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FDA Corruption: FDA Resisting Antidepressant Probe-Lawmakers

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FDA Resisting Antidepressant Probe-Lawmakers
Sep 9, 2004
By Lisa Richwine
Source: Yahoo News

WASHINGTON (Reuters) - Republican lawmakers on Thursday charged the U.S. Food and Drug Administration (news - web sites) with hindering a congressional probe into whether the agency suppressed a possible link between antidepressant use and suicidal behavior in youth.

Rep. Joe Barton (news, bio, voting record), chairman of the U.S. House Energy and Commerce Committee, said the FDA (news - web sites) has been uncooperative during the committee's seven-month inquiry.

"Unfortunately, over the last several months, the committee has been met mostly with stonewalling, slow-rolling and plain incompetency from the FDA," said Barton, of Texas.

The committee asked for all documents that raised questions about antidepressant use in children, but an FDA employee decided to limit the records sent, Barton charged.

If necessary, "we will send committee staff to the FDA with the (U.S.) Capitol Police ... and we will go through the files ourselves," he said at a committee hearing.

Dr. Janet Woodcock, FDA's acting deputy commissioner for operations, said the agency provided the requested documents and "will make every effort to cooperate with the committee."

She also said committee staff had declined invitations to review records at the FDA but were still welcome to do so.

Lawmakers said the FDA and drug makers neglected to alert the public quickly about potential links between antidepressants and suicidal behavior in youth, and about studies that failed to show most of the drugs worked in kids.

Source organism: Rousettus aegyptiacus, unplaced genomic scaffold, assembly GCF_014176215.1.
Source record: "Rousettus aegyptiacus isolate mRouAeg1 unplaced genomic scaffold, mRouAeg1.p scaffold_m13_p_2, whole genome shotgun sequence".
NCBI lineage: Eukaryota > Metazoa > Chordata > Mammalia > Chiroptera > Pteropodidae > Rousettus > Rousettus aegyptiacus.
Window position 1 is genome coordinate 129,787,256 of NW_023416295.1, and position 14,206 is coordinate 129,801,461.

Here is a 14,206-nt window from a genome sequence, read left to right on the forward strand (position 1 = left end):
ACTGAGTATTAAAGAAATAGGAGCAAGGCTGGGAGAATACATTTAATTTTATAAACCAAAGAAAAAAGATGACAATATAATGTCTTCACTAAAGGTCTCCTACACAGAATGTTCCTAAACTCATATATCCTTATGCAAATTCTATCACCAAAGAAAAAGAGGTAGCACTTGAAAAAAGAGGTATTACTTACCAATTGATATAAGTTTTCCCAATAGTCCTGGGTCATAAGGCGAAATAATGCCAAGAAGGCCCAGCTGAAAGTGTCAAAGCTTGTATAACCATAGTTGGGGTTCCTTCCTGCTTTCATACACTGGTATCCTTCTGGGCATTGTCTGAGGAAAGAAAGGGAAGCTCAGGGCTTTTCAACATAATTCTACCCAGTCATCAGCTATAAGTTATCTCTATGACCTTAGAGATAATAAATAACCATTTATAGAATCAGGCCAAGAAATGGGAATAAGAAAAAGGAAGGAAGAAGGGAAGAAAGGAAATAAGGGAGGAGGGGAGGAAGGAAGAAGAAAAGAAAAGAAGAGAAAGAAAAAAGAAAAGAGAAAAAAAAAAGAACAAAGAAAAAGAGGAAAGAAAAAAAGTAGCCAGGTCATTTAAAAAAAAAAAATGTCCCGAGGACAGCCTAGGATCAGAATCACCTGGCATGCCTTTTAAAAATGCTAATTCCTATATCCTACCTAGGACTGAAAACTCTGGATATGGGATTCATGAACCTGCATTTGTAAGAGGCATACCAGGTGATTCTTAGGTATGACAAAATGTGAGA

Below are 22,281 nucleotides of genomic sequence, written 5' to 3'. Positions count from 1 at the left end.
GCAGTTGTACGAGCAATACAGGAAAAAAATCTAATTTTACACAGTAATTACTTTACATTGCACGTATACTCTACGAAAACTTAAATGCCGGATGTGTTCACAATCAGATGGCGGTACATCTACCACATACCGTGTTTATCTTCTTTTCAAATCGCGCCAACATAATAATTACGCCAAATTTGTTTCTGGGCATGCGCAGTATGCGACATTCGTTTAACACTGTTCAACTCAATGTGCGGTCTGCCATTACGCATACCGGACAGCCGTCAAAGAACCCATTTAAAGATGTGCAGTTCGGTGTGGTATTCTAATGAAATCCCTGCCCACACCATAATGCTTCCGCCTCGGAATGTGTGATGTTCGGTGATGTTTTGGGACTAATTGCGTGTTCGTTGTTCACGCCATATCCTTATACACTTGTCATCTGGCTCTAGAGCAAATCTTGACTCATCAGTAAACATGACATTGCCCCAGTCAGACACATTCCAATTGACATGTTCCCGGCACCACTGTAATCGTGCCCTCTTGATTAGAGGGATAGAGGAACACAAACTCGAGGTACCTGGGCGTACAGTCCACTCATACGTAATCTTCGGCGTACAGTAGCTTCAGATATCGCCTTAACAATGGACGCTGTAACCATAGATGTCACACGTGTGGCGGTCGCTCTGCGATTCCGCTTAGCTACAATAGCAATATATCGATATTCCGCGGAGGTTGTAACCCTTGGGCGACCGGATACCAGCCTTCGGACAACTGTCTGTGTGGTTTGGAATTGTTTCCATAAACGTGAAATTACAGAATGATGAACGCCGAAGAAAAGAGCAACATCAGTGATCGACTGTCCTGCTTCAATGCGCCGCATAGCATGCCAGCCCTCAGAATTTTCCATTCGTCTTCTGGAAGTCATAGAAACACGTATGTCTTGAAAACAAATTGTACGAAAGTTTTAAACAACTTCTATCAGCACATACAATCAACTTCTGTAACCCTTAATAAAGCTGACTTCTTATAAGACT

"Parents are frantic. Their children are depressed, and they are under the illusion these drugs will work," said Rep. Diana DeGette (news, bio, voting record), a Colorado Democrat.

Rep. Bart Stupak (news, bio, voting record), a Michigan Democrat, said "the integrity of our drug safety system is being questioned, and I believe rightfully so."

Woodcock said the FDA had released all the information it was legally permitted to make public.

An FDA letter to drug maker Wyeth, released by the House committee, urged the company not to include a warning about "hostility and suicide-related adverse events" to a section about pediatric use on the label for antidepressant Effexor.

FDA officials felt that language would be confusing and preferred a more general statement that was being added to other antidepressant labels, Woodcock said.

Questions about a possible link between the depression drugs and suicidal behavior arose last year when regulators reviewed studies of children who took GlaxoSmithKline Plc's Paxil. Only Eli Lilly and Co.'s Prozac, sold generically as fluoxetine, is approved for treating pediatric depression.

The FDA has not concluded if there is a link, but last month said it would update antidepressant labels to include information from various studies. A panel of outside experts convened by the FDA meets next week to discuss the issue.

The controversy has prompted calls for better disclosure of clinical trials that yield unfavorable results.

Drug company executives told the panel they were making more data public. Several firms have put data on their Web sites, and an industry group is setting up a database.

  Major medical journals said this week they would not publish results from any clinical trials that were not registered in a national database.

Some lawmakers are developing legislation to make reporting of trial results mandatory.

"The industry should make every effort, or Congress will come down with a registry," said Republican Rep. Cliff Stearns (news, bio, voting record) of Florida.



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